I'm right there with you on this one but with an extreme caveat and caution. We have to be very, very careful about saying, "I'll pray about it." Especially if we expect the answer to be "no" or worse, want to say "no" but don't have the courage or reason to to do so. There are myriad consequences when we already know that "no" is the answer and we add the "pray about it." Clause. This is deceptive, this is a ruse and thus a lie. God says to let our yes mean yes and our no mean no. So while prayer is always a good thing, if we already know the answer then we have no business, no integrity, if we use it as a means to hide or camouglage our answer. I grew up in a home, ufortunately, where my mother got tired of saying no. Oft times her reasons for saying no were reasonable but most times it was for fear or spite. She began saying she'd have to pray about everything, from simply whether we could run next door to a friend's house to the huge things like trips, dates and jobs. Unfortunately she lost all Christian credibilty and damaged her own testimony when it became obvious that whne she said, "let me pray" she had already decided "no" and was going to lay the blam at God's feet by emphasizing "God says No!" As you can see, this creates a tad bit of of an integrity problem. So becareful when you want to say "no" and couch it with saying you must pray. I'm not saying that any of us will fall into that trap, but it is a trap to be extremely wary of. It is one we don't want to fall into. If we do, think of the irreparable harm it may do to the non-believer watching from the side? Think of how it can God's word. Think of how you might have to answer for that one person who might have sought Him but didn't because they saw you using God to get your way. Indeed consider how it can destroy any witness we may have. So If we know right away the answer is "no" then speak it. If we honestly don't know, or one way or the other but with reservations and need to seek His will and wisdom, then by all means, pray about it and act accordingly. But beware, very wary, of the simple reply of "I must Pray" if you really don't. And beware if when you say I must pray and your answers come back usually as "no" then maybe you already knew that and should have said so.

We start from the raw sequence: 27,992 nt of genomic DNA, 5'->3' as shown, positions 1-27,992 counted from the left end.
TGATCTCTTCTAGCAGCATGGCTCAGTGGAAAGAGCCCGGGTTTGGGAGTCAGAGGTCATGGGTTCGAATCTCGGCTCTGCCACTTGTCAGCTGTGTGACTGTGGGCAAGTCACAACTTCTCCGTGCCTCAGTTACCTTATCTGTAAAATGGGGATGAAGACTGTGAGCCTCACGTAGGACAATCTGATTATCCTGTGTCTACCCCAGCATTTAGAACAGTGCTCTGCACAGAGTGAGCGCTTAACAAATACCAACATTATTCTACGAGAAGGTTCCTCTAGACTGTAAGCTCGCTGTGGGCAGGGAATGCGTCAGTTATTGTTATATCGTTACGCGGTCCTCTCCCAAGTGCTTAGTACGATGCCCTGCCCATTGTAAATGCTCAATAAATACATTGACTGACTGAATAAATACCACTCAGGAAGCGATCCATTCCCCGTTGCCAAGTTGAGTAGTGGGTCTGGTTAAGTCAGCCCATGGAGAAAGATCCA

John Delcamp
John Delcamp

I agree that many of us should and must say "no" a whole lot more than we do not just for our personal benefit but for our marriage. However, I see many people saying, "I will pray about it" as a way of not being required to face the person and say "no, I can't." It also somehow makes them feel not responsibile for the decision because they can blame their lack of an answer (which happens more than "no) or their "no" on God. I went through that stage and have found I really develop more respect from the people that ask me to do something if I just say "no and tell them I appreciate the opportunity but my time constraints will not allow me to do that." However in order to do that, you must have a plan prepared ahead of time of where you will spend your time and energy and you must develop the discipline to stay with the plan. While that does not sound spiritual, it actually is more spiritual than telling people you will pray about it and then probably or usually don't.

Scott
Scott

This is wisdom!